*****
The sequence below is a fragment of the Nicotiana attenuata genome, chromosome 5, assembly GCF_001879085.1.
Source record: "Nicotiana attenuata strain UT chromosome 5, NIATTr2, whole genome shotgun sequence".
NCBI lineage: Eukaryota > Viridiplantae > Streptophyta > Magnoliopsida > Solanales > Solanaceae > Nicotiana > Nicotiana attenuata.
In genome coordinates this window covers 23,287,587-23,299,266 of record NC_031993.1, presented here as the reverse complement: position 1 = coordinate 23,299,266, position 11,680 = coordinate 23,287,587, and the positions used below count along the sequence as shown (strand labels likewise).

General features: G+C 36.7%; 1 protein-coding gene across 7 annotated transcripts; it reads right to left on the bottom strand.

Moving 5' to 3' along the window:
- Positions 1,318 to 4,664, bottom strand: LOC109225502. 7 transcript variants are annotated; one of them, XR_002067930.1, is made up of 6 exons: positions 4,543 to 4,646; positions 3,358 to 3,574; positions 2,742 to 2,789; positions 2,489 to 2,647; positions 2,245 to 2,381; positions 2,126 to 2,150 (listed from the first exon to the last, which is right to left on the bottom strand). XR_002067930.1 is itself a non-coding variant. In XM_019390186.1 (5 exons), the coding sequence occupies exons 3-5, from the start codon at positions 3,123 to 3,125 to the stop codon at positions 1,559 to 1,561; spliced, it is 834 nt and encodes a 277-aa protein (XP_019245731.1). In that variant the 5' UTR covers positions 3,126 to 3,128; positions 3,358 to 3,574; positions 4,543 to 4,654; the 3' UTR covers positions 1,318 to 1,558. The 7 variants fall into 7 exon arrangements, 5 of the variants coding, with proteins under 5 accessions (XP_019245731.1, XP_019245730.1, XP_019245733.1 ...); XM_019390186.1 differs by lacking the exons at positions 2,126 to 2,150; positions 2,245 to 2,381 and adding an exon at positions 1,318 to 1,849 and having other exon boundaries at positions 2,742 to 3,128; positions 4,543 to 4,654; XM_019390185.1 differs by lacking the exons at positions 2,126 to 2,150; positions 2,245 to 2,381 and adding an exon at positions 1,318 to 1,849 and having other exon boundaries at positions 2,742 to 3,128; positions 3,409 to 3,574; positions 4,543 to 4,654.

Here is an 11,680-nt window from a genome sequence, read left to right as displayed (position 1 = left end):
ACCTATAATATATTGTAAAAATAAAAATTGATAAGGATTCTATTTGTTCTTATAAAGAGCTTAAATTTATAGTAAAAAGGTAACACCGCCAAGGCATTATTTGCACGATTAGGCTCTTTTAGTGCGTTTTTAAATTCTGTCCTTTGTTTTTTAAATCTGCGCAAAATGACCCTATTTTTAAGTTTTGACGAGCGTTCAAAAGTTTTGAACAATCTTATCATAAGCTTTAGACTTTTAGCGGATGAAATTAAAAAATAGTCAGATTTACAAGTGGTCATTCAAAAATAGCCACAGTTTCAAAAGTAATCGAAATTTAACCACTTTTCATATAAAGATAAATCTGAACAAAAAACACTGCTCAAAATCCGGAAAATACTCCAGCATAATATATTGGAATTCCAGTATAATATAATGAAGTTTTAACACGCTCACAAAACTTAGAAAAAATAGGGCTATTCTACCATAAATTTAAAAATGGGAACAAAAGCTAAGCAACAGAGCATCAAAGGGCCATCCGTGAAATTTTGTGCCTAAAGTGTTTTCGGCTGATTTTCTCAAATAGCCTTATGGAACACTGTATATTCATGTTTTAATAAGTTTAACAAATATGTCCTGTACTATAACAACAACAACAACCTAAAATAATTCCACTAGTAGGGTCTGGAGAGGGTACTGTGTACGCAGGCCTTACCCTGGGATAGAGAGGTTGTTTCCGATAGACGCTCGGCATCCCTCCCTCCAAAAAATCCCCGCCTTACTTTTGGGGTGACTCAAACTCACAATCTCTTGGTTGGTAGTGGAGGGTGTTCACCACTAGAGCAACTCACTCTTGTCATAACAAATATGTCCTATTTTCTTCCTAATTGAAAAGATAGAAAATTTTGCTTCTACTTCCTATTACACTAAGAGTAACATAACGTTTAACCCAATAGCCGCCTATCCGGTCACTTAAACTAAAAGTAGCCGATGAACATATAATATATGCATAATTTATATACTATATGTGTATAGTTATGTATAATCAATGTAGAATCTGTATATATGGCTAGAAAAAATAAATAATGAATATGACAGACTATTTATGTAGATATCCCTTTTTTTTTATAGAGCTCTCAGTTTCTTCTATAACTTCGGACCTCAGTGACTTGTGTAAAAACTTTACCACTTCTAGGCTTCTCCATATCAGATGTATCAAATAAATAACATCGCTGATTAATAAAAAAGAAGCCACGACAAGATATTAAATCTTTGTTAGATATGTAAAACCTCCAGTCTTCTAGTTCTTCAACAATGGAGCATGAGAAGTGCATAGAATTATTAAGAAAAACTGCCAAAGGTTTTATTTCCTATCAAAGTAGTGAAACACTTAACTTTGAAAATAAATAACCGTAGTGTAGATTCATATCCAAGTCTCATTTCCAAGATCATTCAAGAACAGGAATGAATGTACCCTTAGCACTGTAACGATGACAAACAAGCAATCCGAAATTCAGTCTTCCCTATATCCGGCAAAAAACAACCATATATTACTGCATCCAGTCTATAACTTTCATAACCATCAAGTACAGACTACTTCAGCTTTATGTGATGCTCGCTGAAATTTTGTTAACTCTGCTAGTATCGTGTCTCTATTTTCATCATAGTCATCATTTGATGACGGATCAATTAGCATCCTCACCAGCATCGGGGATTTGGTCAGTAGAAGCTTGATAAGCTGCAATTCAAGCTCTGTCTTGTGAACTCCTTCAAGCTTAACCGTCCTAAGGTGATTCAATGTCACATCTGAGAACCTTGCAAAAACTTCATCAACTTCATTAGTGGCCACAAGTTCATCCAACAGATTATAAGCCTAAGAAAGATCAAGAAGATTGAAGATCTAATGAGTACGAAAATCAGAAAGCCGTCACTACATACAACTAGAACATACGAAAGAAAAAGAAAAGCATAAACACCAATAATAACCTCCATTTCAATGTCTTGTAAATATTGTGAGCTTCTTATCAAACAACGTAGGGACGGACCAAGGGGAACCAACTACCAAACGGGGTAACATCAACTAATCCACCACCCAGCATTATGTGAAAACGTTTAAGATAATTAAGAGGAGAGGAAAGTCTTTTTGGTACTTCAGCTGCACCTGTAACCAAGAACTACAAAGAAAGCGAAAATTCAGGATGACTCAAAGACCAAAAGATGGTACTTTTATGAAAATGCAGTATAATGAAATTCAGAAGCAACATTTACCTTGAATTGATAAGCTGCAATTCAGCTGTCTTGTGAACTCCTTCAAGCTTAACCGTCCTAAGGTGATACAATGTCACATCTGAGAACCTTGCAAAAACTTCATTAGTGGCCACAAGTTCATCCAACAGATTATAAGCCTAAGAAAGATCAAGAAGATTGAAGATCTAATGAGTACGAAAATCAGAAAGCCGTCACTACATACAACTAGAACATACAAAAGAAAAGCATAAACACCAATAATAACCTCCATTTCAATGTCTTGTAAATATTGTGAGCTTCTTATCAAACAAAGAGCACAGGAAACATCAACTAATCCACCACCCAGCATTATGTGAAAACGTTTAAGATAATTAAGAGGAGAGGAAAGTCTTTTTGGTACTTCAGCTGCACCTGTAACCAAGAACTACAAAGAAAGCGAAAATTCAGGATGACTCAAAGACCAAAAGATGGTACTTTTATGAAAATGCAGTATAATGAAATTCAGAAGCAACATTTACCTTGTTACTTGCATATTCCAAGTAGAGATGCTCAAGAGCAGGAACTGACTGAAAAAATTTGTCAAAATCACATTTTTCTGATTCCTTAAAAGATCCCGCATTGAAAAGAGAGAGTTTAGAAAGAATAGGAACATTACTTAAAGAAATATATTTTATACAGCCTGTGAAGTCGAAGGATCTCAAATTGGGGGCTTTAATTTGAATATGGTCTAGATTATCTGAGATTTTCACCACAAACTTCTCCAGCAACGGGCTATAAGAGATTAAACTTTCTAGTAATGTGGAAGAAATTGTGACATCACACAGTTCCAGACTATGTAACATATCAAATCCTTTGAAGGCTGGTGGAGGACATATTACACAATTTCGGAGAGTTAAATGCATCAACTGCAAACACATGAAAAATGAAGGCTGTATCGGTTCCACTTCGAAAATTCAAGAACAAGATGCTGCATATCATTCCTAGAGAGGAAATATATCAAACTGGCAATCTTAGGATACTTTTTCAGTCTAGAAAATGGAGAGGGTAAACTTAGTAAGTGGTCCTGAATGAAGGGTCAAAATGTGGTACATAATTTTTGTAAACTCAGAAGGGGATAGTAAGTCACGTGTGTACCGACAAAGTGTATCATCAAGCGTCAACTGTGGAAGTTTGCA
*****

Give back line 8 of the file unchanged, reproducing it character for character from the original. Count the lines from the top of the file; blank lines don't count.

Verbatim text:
Here is an 11,680-nt window from a genome sequence, read left to right as displayed (position 1 = left end):